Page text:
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Bob Elsewhere

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November 2008


Monday, November 3, 2008

Bob talks politics with David Broder of The Washington Post. Then, over 130 years ago, the United States elected the first African Americans to its government. The new politicians faced a hostile press, public backlash and extreme racism while attempting to remake America after the bitter division of the Civil War. As we approach the possibility of electing the country's first African American president, those pioneers are now mostly forgotten or brushed off as puppets of the Republicans and reconstruction. Bob talks with Pulitzer Prize-finalist Philip Dray about his new book, Capitol Men which aims to enlighten Americans on this important chapter in our nation's history.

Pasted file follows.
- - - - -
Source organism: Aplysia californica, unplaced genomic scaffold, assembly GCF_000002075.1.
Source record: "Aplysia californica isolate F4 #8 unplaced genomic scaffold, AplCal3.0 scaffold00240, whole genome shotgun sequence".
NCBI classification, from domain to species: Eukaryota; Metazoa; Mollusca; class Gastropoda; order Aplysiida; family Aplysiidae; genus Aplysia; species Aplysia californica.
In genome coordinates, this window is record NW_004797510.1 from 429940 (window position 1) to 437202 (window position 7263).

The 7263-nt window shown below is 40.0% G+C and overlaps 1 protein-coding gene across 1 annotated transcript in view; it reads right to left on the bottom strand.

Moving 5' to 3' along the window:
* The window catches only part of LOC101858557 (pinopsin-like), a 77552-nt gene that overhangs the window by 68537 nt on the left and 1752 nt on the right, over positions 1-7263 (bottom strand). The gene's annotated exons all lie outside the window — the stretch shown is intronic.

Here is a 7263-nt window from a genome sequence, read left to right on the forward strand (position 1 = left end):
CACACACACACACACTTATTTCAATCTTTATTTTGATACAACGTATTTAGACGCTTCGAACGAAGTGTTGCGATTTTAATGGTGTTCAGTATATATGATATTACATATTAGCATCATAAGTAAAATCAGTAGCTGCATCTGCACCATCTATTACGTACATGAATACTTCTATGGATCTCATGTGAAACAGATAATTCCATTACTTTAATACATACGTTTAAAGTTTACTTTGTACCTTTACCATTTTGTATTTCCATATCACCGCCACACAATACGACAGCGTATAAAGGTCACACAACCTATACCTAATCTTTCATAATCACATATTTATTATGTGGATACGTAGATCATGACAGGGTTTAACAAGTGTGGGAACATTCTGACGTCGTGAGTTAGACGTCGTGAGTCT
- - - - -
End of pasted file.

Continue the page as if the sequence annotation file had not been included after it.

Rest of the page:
Tuesday, November 4, 2008

Thomas Mann and Norman Ornstein are scholars on government; Mann at the Brookings Institution and Ornstein at the American Enterprise Institute. They talk with Bob about the issues confronting our next president and Congress, no matter who wins the Oval Office and Congressional majorities. Then, Tracy Campbell talks to Bob about the history of election fraud and his book, Deliver the Vote: A History of Election Fraud, an American Political Tradition-1742-2004.


Wednesday, November 5, 2008

For a round up of post-election analysis Bob talks with Rebecca Roberts of XM's Potus '08, Dr. Ronald Walters, the Director of the University of Maryland's African American Leadership Center and David Broder of The Washington Post.


Thursday, November 6, 2008

Andrew Bacevich is a unique observer of American politics. He is a retired Army colonel, a self-described conservative Catholic, a history professor at Boston University and the father of a soldier who was killed while fighting in Iraq. Bacevich writes, "Counting on the next president to fix whatever is broken promotes expectations of easy, no-cost cures, permitting ordinary citizens to absolve themselves of responsibility for the nation's predicament." Bob talks with Bacevich about the direction the country should be heading under a new administration. His book is called The Limits of Power: The End of American Exceptionalism.